In 2010, Saudi Arabia signed on to the single biggest foreign arms contract in U.S. history, agreeing to buy $90 billion worth of American weapons. Last month, the Saudis upped the ante, securing a deal with President Donald Trump -- who was in town on his first world tour -- to purchase $110 billion worth of U.S. arms.

Granted, considering that it can take years to fulfill a contract after its signing, the truth is that the latest "biggest foreign arms contract in U.S. history" probably covers a lot of the same weapons covered in the last "biggest foreign arms contract in U.S. history." Be that as it may, $110 billion is still an awful lot of money. And the Middle East in general is an awfully good place to be in the weapons business.

Soldier with rifle superimposed on Saudi flag

The inscription from the Saudi flag. Image source: Getty Images.

All together now ...

How good is it? Data provided by the Stockholm International Peace Research Institute, or SIPRI, show that from 2007 through 2016, Saudi Arabia alone grew its "military expenditure" by 25%, to $63.7 billion last year. Israel, the next biggest spender in the region, grew spending 20% during the same period. Oman, one of the countries "arming up" fastest in the region, increased defense spending 60%. Meanwhile, Iraq, deep in the throes of its fight against Isis, nearly doubled its weapons spending -- up 98.5%!

Clearly, if you're in the defense business, the Middle East is the place where you want to do business.

Who's who in the Middle East

It's been more than a year since we last checked in on how America's various big defense contractors are doing at capitalizing on this crucial export market. It's high time we take another look, and see if the pole positions have changed. Luckily, all the major players have now filed their full-year fiscal 2016 financial statements, giving us good data on the winners and losers.

Here's how they stack up, based on the latest data from S&P Global Market Intelligence:


% of Revenue From Middle East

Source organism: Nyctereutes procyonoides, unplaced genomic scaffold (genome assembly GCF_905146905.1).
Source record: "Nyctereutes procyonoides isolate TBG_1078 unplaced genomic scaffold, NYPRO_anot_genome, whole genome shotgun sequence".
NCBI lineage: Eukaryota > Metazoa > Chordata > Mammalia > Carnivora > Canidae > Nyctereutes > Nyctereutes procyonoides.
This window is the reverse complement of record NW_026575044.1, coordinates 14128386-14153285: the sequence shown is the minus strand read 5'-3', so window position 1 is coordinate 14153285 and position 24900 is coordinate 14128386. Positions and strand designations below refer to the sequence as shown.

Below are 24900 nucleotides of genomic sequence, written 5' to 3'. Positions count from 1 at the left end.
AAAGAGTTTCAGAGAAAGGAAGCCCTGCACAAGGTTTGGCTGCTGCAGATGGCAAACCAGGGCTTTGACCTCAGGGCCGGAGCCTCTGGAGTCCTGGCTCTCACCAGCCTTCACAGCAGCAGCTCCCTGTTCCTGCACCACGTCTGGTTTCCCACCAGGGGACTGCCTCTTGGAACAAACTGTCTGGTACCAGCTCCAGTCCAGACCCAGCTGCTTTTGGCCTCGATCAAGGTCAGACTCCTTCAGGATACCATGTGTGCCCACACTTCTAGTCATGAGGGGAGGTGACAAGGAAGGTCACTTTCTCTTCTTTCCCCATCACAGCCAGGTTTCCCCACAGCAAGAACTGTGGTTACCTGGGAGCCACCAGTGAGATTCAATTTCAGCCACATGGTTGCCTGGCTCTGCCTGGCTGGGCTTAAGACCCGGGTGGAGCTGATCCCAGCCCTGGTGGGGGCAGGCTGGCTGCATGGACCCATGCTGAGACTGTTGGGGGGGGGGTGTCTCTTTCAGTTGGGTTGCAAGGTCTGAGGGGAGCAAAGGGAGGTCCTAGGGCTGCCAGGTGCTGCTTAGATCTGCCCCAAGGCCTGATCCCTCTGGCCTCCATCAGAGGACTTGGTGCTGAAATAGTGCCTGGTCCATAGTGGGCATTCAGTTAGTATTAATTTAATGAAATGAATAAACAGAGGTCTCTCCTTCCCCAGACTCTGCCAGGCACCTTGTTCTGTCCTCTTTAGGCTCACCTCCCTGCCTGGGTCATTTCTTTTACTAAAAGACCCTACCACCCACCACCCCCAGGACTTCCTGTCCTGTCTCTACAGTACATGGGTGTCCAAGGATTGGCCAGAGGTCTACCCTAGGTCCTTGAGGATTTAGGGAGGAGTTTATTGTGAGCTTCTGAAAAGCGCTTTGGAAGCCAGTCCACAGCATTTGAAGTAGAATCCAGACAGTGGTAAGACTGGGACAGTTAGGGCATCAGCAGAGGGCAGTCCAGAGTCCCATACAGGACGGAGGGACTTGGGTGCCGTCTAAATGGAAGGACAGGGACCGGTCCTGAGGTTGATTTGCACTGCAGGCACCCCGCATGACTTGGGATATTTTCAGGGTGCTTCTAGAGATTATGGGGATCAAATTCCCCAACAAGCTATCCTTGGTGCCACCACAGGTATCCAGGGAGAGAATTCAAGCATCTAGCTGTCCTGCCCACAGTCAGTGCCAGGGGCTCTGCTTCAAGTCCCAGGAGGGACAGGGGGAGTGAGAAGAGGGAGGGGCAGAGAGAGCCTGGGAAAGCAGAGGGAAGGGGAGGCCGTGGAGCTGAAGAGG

YOY Change

% of Revenue From All International Sources

YOY Change



90 basis points


60 basis points

General Dynamics


50 basis points


(80 basis points)

L3 Technologies


(40 basis points)


(240 basis points)

Lockheed Martin (NYSE:LMT)




620 basis points

Northrop Grumman (NYSE:NOC)




(110 basis points)

Data source: S&P Global Market Intelligence. "YOY Change" compares percentage of revenue derived from the respective market in 2016 versus 2015.*Saudi Arabia only. ND = no data. 

What these numbers mean

There are a few broad conclusions we can draw from this data. Most notable is the fact that Raytheon and General Dynamics are increasing their leads in the Middle East. In addition to growing the percentage of their revenues originating there, Raytheon grew its sales to Middle East and North Africa customers by 9% in 2016, while General Dynamics posted a 6% sales gain in the region. In contrast, the recently renamed L3 Technologies is falling behind, with sales to key customer Saudi Arabia declining 21% year over year in 2016.

At the same time, with the U.S. defense budget increasing modestly in 2017, three of these large defense contractors -- L3, Northrop Grumman, and General Dynamics -- are drawing more revenue from Pentagon contracts, reducing their exposure to international markets by 240 basis points, 110 basis points, and 80 basis points, respectively. With President Trump proposing a $54 billion increase in U.S. defense spending in 2018, it will be interesting to see if this trend continues.

One notable exception to this trend is Lockheed Martin. America's largest defense contractor may be increasing its reliance on the Middle East -- or it may not be. Lockheed is less diligent than its rivals in breaking out the sources of its sales by region, so it's hard to be sure. But the 620 basis-point increase in the percentage of its sales drawn from outside U.S. borders in 2016 suggests that Lockheed, too, may be benefiting from the Middle East market. And with 26.9% of its sales now coming from abroad, Lockheed has leapfrogged General Dynamics to take second place on the list of defense contractors enjoying international success in arms sales.

Whether or not the U.S. continues to grow its own defense spending, that's a good place for Lockheed to be.

This article represents the opinion of the writer, who may disagree with the “official” recommendation position of a Motley Fool premium advisory service. We’re motley! Questioning an investing thesis -- even one of our own -- helps us all think critically about investing and make decisions that help us become smarter, happier, and richer.